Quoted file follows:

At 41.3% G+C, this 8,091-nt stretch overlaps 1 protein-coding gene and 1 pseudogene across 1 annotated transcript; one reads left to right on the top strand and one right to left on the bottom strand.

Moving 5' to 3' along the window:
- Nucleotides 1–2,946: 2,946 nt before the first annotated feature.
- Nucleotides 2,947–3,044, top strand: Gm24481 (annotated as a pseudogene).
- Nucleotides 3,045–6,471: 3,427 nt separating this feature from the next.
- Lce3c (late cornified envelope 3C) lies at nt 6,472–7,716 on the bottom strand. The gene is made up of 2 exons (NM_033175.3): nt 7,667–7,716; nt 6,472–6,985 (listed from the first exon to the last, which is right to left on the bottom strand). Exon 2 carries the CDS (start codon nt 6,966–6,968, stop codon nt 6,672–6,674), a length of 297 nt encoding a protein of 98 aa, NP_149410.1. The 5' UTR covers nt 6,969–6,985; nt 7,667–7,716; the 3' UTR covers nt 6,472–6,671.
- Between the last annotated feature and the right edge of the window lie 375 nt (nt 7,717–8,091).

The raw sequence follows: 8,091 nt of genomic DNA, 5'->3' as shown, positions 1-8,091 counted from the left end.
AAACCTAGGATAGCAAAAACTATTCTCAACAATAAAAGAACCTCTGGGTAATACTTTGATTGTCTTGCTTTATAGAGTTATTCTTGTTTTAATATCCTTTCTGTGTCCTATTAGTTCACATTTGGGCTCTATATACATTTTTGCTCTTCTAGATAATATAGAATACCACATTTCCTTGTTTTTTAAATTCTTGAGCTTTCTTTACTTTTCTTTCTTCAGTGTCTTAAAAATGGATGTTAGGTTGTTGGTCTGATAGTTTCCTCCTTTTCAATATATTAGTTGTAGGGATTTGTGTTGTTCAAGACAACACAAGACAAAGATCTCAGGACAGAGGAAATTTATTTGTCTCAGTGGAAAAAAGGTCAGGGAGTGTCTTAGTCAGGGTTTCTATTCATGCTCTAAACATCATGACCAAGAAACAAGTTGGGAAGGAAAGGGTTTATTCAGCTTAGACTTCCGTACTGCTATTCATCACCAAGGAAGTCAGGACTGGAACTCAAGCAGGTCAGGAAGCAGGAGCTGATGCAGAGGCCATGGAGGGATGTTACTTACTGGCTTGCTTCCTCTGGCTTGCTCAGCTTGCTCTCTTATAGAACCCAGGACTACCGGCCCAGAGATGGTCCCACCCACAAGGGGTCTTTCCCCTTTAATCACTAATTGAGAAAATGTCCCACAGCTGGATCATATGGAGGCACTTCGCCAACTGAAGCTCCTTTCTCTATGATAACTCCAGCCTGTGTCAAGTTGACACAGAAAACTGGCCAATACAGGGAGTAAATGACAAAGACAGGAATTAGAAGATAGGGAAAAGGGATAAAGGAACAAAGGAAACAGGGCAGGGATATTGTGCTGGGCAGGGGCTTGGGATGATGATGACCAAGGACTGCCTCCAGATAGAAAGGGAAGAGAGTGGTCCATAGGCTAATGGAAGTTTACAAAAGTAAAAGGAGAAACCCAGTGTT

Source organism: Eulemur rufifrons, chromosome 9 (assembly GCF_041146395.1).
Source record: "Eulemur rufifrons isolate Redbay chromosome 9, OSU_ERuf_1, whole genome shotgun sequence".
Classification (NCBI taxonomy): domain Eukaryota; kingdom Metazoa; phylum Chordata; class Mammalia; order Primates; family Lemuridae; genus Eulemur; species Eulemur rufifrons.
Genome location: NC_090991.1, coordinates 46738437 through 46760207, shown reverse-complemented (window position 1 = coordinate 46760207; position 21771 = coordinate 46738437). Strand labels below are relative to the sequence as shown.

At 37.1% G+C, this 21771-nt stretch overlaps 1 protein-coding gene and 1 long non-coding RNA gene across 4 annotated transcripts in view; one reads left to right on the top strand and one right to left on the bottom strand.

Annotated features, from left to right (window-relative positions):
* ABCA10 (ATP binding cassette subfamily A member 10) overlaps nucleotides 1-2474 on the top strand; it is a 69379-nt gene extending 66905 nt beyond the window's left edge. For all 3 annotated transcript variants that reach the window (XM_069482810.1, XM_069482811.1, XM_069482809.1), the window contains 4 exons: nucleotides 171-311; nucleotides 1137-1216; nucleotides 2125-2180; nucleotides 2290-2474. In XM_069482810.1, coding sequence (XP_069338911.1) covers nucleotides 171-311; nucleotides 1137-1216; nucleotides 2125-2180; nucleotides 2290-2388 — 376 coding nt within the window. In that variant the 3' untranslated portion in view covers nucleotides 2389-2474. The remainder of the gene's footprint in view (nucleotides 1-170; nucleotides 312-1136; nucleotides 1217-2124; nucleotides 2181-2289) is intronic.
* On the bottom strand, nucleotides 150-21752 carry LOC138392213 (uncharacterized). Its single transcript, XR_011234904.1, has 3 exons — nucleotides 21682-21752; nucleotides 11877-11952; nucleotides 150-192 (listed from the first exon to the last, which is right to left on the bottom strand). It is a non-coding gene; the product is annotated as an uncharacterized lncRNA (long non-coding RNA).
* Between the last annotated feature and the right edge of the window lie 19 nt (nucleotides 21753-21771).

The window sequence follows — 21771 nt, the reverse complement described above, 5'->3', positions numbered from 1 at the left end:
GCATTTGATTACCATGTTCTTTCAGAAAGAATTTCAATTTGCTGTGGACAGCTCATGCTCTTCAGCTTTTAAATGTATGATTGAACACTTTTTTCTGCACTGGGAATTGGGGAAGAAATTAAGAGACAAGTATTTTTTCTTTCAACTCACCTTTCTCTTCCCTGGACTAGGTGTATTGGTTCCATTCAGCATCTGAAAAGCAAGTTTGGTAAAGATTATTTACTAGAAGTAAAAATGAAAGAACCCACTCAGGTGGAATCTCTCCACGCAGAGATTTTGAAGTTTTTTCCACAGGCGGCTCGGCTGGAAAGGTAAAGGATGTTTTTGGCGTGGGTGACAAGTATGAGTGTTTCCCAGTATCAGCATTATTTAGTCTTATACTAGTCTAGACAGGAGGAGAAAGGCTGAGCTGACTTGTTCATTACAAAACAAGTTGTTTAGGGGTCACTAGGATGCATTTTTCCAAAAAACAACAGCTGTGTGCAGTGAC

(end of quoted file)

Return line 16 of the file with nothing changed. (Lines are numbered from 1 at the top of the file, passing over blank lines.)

* ABCA10 (ATP binding cassette subfamily A member 10) overlaps nucleotides 1-2474 on the top strand; it is a 69379-nt gene extending 66905 nt beyond the window's left edge. For all 3 annotated transcript variants that reach the window (XM_069482810.1, XM_069482811.1, XM_069482809.1), the window contains 4 exons: nucleotides 171-311; nucleotides 1137-1216; nucleotides 2125-2180; nucleotides 2290-2474. In XM_069482810.1, coding sequence (XP_069338911.1) covers nucleotides 171-311; nucleotides 1137-1216; nucleotides 2125-2180; nucleotides 2290-2388 — 376 coding nt within the window. In that variant the 3' untranslated portion in view covers nucleotides 2389-2474. The remainder of the gene's footprint in view (nucleotides 1-170; nucleotides 312-1136; nucleotides 1217-2124; nucleotides 2181-2289) is intronic.